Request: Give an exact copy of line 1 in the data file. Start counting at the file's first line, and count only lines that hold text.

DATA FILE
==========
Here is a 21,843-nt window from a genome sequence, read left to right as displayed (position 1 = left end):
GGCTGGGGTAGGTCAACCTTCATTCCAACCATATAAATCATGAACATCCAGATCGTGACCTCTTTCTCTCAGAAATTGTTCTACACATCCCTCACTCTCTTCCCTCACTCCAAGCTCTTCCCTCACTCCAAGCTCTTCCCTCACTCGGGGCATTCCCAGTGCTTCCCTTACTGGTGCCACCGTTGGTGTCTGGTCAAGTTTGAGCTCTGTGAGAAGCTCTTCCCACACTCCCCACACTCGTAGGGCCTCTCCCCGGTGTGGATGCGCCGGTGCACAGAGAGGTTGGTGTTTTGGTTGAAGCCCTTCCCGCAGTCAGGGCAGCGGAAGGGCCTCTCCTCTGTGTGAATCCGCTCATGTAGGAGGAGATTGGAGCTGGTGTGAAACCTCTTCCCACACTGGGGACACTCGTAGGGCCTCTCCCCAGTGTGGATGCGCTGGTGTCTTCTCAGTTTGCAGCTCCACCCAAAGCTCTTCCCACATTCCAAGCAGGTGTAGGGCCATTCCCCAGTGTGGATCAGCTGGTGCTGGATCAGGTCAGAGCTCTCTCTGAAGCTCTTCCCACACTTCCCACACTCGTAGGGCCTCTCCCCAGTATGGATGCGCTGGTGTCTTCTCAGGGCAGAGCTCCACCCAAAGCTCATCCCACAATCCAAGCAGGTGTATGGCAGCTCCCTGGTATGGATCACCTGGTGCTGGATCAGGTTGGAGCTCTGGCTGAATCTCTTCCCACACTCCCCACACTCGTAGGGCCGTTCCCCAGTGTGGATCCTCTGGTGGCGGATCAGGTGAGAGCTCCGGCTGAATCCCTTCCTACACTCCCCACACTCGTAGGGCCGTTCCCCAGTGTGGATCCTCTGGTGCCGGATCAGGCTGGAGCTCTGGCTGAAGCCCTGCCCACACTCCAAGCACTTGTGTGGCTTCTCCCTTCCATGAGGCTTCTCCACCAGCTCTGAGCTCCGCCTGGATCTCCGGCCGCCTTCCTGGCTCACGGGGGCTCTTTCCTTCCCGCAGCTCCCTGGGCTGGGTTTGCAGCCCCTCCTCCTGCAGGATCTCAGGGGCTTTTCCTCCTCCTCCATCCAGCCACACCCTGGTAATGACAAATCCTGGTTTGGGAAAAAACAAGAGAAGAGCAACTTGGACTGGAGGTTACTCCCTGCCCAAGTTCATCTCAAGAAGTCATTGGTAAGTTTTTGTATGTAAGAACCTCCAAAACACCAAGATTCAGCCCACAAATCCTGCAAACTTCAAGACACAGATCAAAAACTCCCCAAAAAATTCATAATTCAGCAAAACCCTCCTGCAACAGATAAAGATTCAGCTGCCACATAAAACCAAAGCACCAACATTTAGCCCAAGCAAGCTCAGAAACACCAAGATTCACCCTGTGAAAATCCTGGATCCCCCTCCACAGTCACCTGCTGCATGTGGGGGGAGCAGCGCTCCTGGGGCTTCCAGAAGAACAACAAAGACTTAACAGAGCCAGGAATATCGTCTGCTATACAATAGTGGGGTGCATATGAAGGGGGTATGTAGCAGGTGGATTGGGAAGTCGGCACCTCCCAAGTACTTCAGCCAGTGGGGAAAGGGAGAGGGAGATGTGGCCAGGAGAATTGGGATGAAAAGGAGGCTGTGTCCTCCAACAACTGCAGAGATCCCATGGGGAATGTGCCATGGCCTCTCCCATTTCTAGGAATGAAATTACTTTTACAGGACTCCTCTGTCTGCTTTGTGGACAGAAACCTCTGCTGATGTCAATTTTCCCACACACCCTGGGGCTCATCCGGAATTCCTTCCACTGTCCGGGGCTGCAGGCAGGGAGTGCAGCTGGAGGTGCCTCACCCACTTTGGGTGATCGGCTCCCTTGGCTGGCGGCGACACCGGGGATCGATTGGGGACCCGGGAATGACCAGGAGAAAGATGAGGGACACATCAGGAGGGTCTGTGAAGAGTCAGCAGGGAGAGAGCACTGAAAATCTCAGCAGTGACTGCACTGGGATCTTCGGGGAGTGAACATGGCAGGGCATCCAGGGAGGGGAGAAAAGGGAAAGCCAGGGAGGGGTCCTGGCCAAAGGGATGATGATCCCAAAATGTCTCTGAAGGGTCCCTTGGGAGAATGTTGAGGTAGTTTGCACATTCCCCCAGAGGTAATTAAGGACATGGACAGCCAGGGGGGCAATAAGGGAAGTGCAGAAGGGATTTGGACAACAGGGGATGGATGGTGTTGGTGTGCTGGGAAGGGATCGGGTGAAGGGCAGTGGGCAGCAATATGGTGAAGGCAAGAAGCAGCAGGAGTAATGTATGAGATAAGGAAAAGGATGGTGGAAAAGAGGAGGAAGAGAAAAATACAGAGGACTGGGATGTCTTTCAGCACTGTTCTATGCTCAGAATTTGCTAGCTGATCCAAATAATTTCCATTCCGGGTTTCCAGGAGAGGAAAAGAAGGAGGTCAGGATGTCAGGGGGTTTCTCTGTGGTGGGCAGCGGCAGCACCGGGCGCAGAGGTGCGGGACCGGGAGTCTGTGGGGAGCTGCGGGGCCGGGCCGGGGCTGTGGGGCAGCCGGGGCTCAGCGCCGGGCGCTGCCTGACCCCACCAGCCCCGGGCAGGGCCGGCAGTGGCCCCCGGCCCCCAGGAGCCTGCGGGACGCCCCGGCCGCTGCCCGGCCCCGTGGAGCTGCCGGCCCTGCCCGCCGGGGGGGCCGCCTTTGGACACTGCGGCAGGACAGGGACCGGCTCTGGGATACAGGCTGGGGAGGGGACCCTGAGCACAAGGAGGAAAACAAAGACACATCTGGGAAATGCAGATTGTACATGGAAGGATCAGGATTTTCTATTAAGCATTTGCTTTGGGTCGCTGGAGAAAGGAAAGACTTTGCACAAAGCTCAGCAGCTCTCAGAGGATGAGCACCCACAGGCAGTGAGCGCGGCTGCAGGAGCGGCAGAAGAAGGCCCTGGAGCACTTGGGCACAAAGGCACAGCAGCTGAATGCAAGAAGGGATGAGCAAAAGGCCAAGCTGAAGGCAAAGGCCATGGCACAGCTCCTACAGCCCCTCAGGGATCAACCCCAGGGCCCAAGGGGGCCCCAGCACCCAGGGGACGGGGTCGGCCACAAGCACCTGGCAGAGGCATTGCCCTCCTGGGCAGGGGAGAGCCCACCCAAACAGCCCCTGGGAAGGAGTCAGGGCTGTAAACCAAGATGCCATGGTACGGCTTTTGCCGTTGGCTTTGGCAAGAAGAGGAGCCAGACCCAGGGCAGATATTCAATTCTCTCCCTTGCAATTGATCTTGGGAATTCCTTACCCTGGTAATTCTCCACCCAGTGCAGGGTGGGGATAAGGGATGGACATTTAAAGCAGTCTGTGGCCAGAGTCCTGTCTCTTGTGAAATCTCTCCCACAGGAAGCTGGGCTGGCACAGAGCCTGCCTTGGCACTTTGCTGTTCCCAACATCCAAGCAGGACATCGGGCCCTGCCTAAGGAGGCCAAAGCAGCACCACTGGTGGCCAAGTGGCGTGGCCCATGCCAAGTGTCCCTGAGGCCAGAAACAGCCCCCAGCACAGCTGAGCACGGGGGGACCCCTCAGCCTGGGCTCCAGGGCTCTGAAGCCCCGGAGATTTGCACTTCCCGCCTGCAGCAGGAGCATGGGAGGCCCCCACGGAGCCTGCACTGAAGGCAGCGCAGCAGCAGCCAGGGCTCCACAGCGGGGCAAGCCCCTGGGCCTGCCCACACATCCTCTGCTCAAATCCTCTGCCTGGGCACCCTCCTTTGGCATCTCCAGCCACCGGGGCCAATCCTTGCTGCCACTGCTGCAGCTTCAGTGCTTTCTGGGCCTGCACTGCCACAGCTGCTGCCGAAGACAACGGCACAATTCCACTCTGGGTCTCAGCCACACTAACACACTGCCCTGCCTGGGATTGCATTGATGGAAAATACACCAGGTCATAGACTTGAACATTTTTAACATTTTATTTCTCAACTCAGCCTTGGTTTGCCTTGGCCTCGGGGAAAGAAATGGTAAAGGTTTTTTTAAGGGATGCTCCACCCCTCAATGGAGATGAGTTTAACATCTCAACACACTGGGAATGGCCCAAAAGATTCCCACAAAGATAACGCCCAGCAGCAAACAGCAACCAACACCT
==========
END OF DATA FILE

Here is a 21,843-nt window from a genome sequence, read left to right as displayed (position 1 = left end):